Abstract 13231: Bypassing the Emergency Department is Associated with Faster Reperfusion in Patients with Pre-Hospital ST-Segment Elevation: Findings from the ACTION Registry®-GWTG™
Background: Among patients with pre-hospital diagnosis of ST-Segment Elevation Myocardial Infarction (STEMI), emergency medical services (EMS) transport from the field directly to the catheterization laboratory (thereby bypassing the emergency department [ED]) can potentially shorten time to reperfusion.
Methods: We studied 15,092 patients with a pre-hospital diagnosis of STEMI from the ACTION Registry-GWTG presenting via EMS to 395 United States hospitals for primary percutaneous coronary intervention (PCI) between January 2007 and March 2011. Treatment time intervals were compared between patients evaluated first in the ED (ED first) and those transported directly from the field to the catheterization lab (ED bypass).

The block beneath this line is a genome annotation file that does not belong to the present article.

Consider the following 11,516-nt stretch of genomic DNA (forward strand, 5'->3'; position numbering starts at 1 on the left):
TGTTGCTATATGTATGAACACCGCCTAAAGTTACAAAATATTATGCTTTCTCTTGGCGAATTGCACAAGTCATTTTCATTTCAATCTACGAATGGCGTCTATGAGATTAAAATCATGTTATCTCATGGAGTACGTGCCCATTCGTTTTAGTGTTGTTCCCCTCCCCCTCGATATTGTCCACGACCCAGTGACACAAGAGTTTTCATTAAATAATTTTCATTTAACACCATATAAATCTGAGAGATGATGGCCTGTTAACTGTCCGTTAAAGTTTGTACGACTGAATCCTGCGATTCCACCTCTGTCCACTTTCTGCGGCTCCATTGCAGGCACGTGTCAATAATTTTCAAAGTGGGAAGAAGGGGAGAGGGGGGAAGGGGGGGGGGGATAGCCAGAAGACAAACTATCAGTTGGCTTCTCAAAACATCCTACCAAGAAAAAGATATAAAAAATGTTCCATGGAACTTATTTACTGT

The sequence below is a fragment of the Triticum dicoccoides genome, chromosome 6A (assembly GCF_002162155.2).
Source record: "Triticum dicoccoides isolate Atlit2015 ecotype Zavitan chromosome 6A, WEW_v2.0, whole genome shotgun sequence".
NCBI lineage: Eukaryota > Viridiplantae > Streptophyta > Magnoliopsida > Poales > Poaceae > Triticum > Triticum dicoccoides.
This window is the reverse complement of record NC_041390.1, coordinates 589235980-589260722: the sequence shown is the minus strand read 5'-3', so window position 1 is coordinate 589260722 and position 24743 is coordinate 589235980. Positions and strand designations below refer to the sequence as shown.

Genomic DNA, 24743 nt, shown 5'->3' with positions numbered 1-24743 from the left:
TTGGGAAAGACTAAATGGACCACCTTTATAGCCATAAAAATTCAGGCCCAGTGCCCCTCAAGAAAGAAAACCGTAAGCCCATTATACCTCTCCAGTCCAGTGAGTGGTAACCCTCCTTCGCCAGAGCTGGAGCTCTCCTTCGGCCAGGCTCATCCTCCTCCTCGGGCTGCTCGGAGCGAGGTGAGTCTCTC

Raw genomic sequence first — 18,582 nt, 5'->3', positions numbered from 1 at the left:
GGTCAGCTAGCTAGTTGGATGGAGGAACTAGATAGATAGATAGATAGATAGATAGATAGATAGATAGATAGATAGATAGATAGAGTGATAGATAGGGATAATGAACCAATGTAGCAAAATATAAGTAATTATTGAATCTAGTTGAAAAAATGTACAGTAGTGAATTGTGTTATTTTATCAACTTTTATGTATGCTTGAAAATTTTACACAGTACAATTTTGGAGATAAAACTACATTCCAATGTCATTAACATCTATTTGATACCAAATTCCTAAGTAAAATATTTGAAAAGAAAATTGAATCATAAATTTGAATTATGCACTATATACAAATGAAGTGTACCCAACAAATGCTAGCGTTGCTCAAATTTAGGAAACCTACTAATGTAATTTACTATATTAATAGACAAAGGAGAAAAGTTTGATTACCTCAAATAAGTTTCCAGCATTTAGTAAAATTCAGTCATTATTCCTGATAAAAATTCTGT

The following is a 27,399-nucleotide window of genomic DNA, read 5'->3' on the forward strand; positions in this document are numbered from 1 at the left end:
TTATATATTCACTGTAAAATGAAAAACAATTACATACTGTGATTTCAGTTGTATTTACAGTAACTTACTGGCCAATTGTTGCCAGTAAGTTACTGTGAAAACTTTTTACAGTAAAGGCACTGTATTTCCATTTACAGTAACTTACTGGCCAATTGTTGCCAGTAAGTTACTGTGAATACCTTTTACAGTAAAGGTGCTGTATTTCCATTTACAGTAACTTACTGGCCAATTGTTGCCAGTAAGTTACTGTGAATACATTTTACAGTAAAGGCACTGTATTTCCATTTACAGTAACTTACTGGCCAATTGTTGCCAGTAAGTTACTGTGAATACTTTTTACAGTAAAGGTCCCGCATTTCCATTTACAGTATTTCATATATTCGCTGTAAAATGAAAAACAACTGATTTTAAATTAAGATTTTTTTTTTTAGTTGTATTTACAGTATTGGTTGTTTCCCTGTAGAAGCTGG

Results: Evaluation in the ED occurred in 13,515 (89.5%) patients, while ED was bypassed in 1,577 (10.5%) patients. During working hours, ED bypass rate was 18.1%, compared with 4.3% during off-hours. Median frequency of ED bypass at the hospital level was 3.5% (IQR 0%, 14%). Patients evaluated in the ED first were at higher risk with greater frequency of heart failure and cardiogenic shock on presentation, and cardiac arrest and/or need for intubation prior to PCI (Table). Median time from ED arrival to catheterization lab arrival was 31 (IQR 20, 43) minutes in the ED first group. Hospital arrival to device activation and first medical contact to device activation times were significantly shorter in ED bypass patients. First medical contact to device time ≤90 minutes was achieved more frequently in ED bypass patients (82.1% vs. 57.5%, p<0.0001).
Conclusions: The ED is infrequently bypassed at United States hospitals in patients with pre-hospital diagnosis of STEMI. Bypassing the ED is associated with shorter first medical contact to device times by approximately 20 minutes. Further exploration of patient, EMS, ED work flow, and catheterization lab factors is needed to develop ED bypass protocols for appropriate patients.
- © 2012 by American Heart Association, Inc.